The bots have arrived, and there was plenty of chatter at New York’s Advertising Week about whether artificial intelligence will replace the traditional marketer. Yet fearing technology, instead of embracing it, is a missed opportunity to enhance the creative process.
Data is no longer just the thing that gets measured at the end of a campaign, Jessica Spaulding, head of marketing at PepsiCo, said on a panel during last week’s conference. Instead, it’s redefining how the creative is produced.
“Data has changed the order of how we do things. Now we bring in data to fuel the creative element,” Spaulding said.
What data enables is the ability for a brand like PepsiCo’s Quaker Oats to tailor its marketing messages to specific audiences. At a recent shoot for the oatmeal brand, marketers created a 30-second ad, three 15-second spots, 15 five-second digital videos and motion images to use for social media – significantly more assets than the brand would have collected in the past.
The data informed how many ads to produce and how to target them.
“We needed so many assets because of the microsegments that we’re targeting. So, the variety of messages and the variety of imagery we had to collect became part of the media plan,” Spaulding told SmartBrief in an interview.
Spaulding offered three tips on using data in the creative process:
Creativity remains key. The fear many marketers have is that data and analytics will steamroll more creative aspects of marketing. But Spaulding said this feeling is unfounded, because consumers ultimately respond to messages that resonate — and that requires a human element.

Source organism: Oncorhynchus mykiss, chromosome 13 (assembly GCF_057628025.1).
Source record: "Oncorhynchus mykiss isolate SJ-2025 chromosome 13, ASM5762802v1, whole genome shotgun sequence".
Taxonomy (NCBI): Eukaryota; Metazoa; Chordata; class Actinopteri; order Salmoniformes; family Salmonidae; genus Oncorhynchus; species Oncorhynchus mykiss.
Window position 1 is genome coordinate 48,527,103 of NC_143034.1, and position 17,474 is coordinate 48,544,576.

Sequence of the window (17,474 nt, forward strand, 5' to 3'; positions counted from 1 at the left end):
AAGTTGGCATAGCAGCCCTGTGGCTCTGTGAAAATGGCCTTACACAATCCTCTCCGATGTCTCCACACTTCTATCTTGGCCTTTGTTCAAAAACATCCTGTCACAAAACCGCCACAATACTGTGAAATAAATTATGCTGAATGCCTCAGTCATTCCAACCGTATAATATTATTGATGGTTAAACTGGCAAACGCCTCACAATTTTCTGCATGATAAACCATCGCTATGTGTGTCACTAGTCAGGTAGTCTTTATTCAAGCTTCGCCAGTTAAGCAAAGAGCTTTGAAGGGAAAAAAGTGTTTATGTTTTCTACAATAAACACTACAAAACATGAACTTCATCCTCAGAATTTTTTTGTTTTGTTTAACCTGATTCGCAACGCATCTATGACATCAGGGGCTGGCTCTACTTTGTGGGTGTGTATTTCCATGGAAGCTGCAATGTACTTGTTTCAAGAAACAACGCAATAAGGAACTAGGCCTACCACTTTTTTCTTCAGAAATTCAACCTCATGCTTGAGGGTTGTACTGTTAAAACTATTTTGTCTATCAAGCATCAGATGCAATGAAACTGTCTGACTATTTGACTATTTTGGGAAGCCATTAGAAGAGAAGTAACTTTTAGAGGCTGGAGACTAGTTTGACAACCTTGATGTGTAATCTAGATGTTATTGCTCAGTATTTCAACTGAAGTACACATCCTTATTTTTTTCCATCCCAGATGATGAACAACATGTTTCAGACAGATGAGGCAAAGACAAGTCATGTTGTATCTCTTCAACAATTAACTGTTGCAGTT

“The basic need of humans is to be heard,” she said. “Data doesn’t replace the empathy or the great storytelling. Makers out there need to fill the pipe with things that are relevant, authentic and true.”
Use data sources in tandem. The type of data used matters, too. Spaulding says Pepsi Co collects first-party data about consumers, then uses second and third-party data sets to “connect the dots.”
“The combination of first, second and third-party data in your ultimate data set is so important,” she said. “It becomes more and more advantageous.”
Look beyond the data. But marketers using data should also be cautious not to become overly reliant on it. Each dataset has blind spots, and no amount of information can capture the entire “ecosystem of influencers” that inform a consumer’s decision to buy a product. Data can limit marketers if they are not willing to look beyond it and make creative risks.
“It’s easy to rely on the rearview mirror and proven ROI tactics,” Spaulding said. “You need to be able to take a risk.”